The United Nations Conference on Trade and Development (UNCTAD) and the World Trade Organization (WTO) launched the second volume in their book series on trade policy analysis on November 15. The book is yet another outcome of the cooperation between the UNCTAD Virtual Institute (Vi) and the WTO for the benefit of academics and policymakers in developing countries and countries with economies in transition.
“The partnership with the WTO began at the inception of the Virtual Institute in 2004,” said Richard Kozul-Wright, Director of UNCTAD’s Division on Globalization and Development Strategies. “The cooperation was further strengthened in 2010, when the WTO launched its WTO Chairs Programme, whose network of 19 universities includes 13 of the Vi’s 131 institutional members.”
The idea for the book began to take shape in 2005, when the Vi, the International Trade Centre and the WTO held an international workshop on trade policy analysis for 20 academics from 15 developing countries. The Vi then developed a teaching material on the topic in 2008, which served as the basis of the first volume in the series, “A Practical Guide to Trade Policy Analysis.”
“In the first year alone, the book had been used by 19 Vi universities to teach more than 2,000 students,” Kozul-Wright said.
Since then, the book has been adapted by Vi academic institutions to the contexts of Cameroon, China and Pakistan and has been the topic of workshops for academics in South Africa, Ghana, Bangladesh, Kenya, Senegal, Tanzania and Gambia.
The book has also become an integral part of programmes in economics at Vi member universities, supported policy-relevant research projects of Vi academics, as well as South-South teaching exchanges, and Vi online courses and multimedia teaching resources. These outcomes have been made possible by generous support from donors such as the UN Development Account, and the governments of Finland and Spain.
Volume 2 in the series, “An Advanced Guide to Trade Policy Analysis: The Structural Gravity Model,” extends some of the methods explored in the first book: the gravity and general equilibrium models. It was written by international experts, Yoto V. Yotov, Roberta Piermartini, José-Antonio Monteiro, and Mario Larch.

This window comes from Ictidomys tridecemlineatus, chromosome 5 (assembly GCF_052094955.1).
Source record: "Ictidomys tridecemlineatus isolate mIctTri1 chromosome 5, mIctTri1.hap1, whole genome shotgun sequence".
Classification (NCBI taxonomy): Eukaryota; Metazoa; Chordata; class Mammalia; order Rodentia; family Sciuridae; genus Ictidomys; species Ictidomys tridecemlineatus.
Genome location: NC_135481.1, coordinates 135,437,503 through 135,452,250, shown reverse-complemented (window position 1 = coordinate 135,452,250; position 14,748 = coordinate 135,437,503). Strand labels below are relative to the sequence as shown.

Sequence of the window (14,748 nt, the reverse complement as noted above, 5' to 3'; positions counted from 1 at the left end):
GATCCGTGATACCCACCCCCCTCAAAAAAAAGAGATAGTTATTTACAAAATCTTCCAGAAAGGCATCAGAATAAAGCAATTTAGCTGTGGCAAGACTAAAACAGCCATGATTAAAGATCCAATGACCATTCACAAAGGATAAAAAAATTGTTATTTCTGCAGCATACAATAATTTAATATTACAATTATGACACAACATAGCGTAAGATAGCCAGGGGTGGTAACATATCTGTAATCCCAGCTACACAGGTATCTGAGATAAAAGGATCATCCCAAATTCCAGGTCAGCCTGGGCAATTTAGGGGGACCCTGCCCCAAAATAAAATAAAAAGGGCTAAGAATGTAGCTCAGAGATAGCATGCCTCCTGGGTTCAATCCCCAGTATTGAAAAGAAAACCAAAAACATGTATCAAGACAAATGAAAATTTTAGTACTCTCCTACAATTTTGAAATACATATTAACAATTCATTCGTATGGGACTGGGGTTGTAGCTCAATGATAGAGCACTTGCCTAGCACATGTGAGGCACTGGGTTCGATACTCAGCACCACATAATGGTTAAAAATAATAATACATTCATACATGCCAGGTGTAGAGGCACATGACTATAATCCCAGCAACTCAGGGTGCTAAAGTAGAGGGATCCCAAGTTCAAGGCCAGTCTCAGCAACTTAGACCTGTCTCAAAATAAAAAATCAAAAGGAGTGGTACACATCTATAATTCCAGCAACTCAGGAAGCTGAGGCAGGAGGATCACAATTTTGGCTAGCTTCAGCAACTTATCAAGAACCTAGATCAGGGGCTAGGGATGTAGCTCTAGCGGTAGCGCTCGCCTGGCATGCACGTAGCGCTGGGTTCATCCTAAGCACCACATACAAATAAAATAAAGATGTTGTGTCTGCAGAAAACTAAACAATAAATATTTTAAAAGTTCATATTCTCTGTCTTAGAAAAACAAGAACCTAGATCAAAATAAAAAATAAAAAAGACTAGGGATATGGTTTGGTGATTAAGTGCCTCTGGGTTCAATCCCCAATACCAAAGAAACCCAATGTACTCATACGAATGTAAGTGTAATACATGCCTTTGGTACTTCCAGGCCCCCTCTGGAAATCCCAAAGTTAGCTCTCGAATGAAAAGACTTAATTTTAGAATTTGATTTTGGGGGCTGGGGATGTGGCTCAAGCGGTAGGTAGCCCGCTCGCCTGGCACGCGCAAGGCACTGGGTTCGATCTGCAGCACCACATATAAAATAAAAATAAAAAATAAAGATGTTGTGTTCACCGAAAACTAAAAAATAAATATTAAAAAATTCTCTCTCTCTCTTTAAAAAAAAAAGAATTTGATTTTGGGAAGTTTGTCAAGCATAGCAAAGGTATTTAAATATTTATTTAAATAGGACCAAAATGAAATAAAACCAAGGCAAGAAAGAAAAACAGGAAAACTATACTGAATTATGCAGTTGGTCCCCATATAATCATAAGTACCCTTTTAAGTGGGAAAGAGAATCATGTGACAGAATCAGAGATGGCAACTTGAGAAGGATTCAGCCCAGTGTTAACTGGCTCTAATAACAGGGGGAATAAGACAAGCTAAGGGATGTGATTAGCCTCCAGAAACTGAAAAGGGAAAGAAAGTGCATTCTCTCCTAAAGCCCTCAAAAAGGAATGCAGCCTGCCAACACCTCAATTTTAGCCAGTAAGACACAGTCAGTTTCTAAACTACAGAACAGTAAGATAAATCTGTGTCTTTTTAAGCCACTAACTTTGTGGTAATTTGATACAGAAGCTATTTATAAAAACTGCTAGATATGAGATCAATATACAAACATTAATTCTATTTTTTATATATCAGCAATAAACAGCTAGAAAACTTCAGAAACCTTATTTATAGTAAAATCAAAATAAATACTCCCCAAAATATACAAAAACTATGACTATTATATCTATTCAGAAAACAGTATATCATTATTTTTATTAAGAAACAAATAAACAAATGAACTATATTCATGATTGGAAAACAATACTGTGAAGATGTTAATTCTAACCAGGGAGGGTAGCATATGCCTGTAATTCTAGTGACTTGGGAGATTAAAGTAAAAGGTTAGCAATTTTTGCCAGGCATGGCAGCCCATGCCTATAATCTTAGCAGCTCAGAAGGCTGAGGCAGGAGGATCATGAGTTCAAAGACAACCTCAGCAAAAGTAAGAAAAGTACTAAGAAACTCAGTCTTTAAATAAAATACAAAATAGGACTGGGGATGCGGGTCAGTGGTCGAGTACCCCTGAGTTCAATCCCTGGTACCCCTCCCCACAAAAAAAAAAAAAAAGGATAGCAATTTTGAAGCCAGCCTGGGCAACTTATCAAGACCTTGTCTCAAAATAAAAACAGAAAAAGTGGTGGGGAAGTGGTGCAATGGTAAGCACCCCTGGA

“The book incorporates the partial and general equilibrium perspectives into the gravity model to analyze the concrete policy questions put forward in the first book,” said WTO’s Piermartini.
“We are pleased with this new publication, which addresses one of the capacity-building topics most requested by Vi members, the gravity model,” said Kozul-Wright. “The book will be distributed by the WTO and the Vi to their networks of academics, as well as to other Vi members, which include policymakers, government institution researchers, trade practitioners and students around the world.
“The users of the guide need to be aware, of course, that the partial and general equilibrium approaches to modeling international trade outlined in the volume do not exhaust our understanding of the complex relationships between trade and development,” Kozul-Wright added. “Given that development is a non-linear and non-continuous historical process that can be poorly specified when outcomes have to be squeezed in to an equilibrium framework, practitioners have to be aware of its limitations.
“Accordingly, a full understanding of trade analysis and empirics will need to draw on multiple tools and models. Developing and disseminating these will be a new challenge for UNCTAD and the Vi moving forward,” he said.
A third component of this continuing work, focusing on the analysis of Non-Tariff Measures, will be available soon. This material, co-authored by Marco Fugazza, of UNCTAD’s Trade Analysis Branch, is already at the core of the Vi’s latest online course, currently in progress.
The Vi has also developed its first Massive Open Online Course, “Introduction to Stata for Trade Policy Analysis,” scheduled for delivery in the first quarter of next year. Authored by former Vi economist, UNCTAD’s Julia Seiermann, the goal of the course is to bridge the knowledge gap of participants in Vi workshops and online courses on econometric analysis, as well as users of Vi teaching materials, which center around hands-on applications using the Stata software.
Serafino Marchese, of the WTO’s Institute for Training and Technical Cooperation, welcomed the Vi course, as it will provide key skills for participants of the organization’s “Thematic Course on Trade Policy Analysis.”
“The Vi will continue to expand capacity-building activities on trade analysis, and incorporate other methodologies to analyze topics such as trade sophistication and value chains,” Kozul-Wright added. “We have already implemented this approach with the recent publication of the Virtual Institute teaching material on structural transformation and industrial policy, which is also the subject of a new Vi online course to be delivered next year.”